Weather-permitting, the club typically sails three times a week in the afternoons for three hours. The DragonFlite sails on Monday, Victoria on Tuesday, and Soling on Thursday. Rechargeable batteries allow skippers to sail their boats for around 4 hours usually, depending on how strong the wind is that day. Crawford says the 4.5-acre pond allows enough room for sailing and other activities like fishing to take place simultaneously.

“The Fort Gratiot Pond is the only municipal pond in Southeast Michigan that I’m aware of that’s set up and designated for sailing radio-controlled sailboats,” he says. “With our local history of the Port Huron-to-Mackinac Sailboat Race, we’ve actually created the counterpart, called the Mini Mack. We have members in our club that have sailed in the big boat races.”

Crawford jokes that for many members, this is the size and class boat they can afford, versus the upkeep and docking prices of big sailboats.

“The DragonFlite is probably our most expensive boat, and it’s close to $500,” he says. “That’s the boat, the sails, the serval motors that turn the sails, a transmitter and receiver.

In terms of upkeep, sails can wear out, so they might need to be replaced over time. DIY and fellow members help each other out with quick repairs.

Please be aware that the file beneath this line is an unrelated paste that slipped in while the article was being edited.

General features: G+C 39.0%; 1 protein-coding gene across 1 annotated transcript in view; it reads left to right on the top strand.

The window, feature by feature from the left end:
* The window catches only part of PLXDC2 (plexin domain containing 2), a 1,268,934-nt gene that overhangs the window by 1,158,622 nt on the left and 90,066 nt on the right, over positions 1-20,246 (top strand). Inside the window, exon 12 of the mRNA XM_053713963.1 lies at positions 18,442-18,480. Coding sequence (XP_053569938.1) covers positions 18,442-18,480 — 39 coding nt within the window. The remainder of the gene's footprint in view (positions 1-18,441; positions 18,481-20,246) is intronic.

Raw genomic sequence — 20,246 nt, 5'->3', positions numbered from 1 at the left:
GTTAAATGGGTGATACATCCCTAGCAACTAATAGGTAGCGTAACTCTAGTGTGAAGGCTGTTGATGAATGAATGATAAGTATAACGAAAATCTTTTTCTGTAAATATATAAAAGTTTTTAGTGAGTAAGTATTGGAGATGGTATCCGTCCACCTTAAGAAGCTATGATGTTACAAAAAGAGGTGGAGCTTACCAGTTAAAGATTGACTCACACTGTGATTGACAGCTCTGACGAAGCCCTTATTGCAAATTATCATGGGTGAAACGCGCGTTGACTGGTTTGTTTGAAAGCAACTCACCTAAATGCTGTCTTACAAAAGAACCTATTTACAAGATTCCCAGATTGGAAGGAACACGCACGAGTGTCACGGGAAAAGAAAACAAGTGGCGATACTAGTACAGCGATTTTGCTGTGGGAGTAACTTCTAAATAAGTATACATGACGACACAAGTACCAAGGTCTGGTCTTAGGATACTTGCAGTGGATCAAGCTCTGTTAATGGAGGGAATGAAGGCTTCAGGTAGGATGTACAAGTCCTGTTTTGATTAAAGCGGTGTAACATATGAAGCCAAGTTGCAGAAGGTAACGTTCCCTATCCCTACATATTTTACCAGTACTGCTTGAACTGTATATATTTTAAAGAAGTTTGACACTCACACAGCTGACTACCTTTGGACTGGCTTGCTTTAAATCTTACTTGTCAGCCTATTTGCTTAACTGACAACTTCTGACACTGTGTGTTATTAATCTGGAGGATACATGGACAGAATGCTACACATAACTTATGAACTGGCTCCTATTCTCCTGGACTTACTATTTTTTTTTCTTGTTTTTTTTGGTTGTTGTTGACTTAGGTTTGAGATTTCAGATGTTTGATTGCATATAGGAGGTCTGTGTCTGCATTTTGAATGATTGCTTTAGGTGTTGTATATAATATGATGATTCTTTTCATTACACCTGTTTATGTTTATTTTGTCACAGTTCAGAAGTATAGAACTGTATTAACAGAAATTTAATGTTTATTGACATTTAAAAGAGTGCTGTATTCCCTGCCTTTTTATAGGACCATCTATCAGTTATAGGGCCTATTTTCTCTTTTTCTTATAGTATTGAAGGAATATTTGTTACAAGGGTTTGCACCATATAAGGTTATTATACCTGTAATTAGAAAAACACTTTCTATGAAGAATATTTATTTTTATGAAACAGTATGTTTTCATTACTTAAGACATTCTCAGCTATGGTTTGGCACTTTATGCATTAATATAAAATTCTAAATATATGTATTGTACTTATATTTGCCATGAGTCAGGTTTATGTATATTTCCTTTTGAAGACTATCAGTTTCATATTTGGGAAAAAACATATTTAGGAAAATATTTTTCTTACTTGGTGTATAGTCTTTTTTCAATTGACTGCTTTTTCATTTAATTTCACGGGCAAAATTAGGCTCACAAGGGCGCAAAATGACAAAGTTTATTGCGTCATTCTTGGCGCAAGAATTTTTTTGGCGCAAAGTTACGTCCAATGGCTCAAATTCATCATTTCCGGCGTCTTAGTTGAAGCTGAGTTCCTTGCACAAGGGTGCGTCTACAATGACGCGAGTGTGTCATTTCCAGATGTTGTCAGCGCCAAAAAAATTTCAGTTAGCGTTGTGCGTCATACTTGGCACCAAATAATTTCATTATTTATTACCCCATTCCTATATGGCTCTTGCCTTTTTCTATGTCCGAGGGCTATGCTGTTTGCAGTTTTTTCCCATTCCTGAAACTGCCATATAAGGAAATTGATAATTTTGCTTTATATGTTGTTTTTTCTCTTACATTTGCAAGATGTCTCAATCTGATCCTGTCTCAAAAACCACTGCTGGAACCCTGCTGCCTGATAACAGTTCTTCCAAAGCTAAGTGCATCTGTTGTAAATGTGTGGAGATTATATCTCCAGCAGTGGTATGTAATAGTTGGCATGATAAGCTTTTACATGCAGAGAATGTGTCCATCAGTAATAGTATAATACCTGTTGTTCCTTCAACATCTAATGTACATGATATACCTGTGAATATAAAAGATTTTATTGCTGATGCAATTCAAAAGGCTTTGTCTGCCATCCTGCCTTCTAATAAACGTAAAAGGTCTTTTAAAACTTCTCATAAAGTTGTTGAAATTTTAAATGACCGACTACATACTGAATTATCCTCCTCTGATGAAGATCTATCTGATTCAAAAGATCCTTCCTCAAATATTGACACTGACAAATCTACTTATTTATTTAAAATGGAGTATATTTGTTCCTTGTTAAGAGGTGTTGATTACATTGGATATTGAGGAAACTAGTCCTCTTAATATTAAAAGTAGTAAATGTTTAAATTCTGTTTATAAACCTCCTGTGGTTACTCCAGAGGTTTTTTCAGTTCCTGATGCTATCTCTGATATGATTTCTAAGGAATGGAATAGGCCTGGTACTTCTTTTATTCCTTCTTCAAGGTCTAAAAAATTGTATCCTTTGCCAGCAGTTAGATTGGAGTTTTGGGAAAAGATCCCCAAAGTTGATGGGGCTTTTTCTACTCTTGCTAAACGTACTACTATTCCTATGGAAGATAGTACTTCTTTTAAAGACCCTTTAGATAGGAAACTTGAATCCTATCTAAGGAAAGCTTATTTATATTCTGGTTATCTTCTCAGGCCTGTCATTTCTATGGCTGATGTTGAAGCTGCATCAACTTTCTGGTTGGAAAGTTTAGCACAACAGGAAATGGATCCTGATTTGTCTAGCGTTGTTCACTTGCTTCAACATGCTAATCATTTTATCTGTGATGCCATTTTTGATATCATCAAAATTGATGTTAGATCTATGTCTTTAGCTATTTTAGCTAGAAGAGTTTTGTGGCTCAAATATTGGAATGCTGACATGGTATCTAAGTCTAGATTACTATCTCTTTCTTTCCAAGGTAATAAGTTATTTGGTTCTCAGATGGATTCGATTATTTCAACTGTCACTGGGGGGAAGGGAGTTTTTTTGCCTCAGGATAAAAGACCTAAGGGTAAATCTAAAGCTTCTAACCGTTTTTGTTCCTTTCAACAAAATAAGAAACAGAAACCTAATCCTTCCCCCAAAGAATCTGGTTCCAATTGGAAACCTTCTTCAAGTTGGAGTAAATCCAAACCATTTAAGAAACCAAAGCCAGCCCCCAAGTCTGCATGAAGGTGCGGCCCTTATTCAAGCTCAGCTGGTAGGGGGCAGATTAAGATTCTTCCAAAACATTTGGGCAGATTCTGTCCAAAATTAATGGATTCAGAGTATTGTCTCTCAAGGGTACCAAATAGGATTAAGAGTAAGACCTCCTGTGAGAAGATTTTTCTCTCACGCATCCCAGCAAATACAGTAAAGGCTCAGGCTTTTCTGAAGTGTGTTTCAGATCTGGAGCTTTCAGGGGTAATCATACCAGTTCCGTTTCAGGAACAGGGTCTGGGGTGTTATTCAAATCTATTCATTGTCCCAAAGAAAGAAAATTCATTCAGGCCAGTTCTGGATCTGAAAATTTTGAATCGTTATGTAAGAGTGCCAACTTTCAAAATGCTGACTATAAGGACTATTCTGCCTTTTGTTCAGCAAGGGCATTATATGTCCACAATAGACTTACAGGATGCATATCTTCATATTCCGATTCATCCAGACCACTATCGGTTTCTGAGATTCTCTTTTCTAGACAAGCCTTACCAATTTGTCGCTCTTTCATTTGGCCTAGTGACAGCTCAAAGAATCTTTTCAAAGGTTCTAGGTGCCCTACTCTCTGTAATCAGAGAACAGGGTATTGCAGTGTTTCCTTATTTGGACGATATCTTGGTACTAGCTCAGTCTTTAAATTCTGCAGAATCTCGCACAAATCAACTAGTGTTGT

Over the years, the club has grown in popularity with most of its members being in the retirement age group. It’s not only popular with local residents but also with travelers.

“Right now, we have some residents outside of St. Clair County that are here for the summer in their RV. They come up here, and sail two days a week,” Crawford says.

There’s even been many close friendships and bonds created from partaking in the regular hobby. Some members even celebrate Taco Tuesday after their weekly sailing. Anyone interested in checking out the club is welcome to join in on the fun.

“We are more than willing to show them how the boat works, give them a chance to sail the boat, and if they’re interested in joining our club,” Crawford says. “We have dues that are $20/year for unlimited sailing.”

There aren’t any boats available for rentals, so members will need to provide their own materials.

“We have no age requirements, but members have to be able to control the boat without causing damage to someone else’s boat,” Crawford says.

Every year, the club looks forward to their annual event, Scarecrow Saturday, hosted by the Township. Located at Fort Gratiot Pond, the free event invites families to come out and see the park, view the sailboats in action, enjoy local business vendors, live entertainment, and family-friendly activities. This year’s Scarecrow Saturday is planned for Sept. 24.
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Sarah Spohn is a Lansing resident, but every day finds a new interesting person, place, or thing in towns all over Michigan leaving her truly smitten with the mitten. She received her degrees in journalism and professional communications and provides coverage for various publications locally, regionally, and nationally — writing stories on small businesses, arts and culture, dining, community, and anything Michigan-made. You can find her in a record shop, a local concert, or eating one too many desserts at a bakery. If by chance, she’s not at any of those places, you can contact her at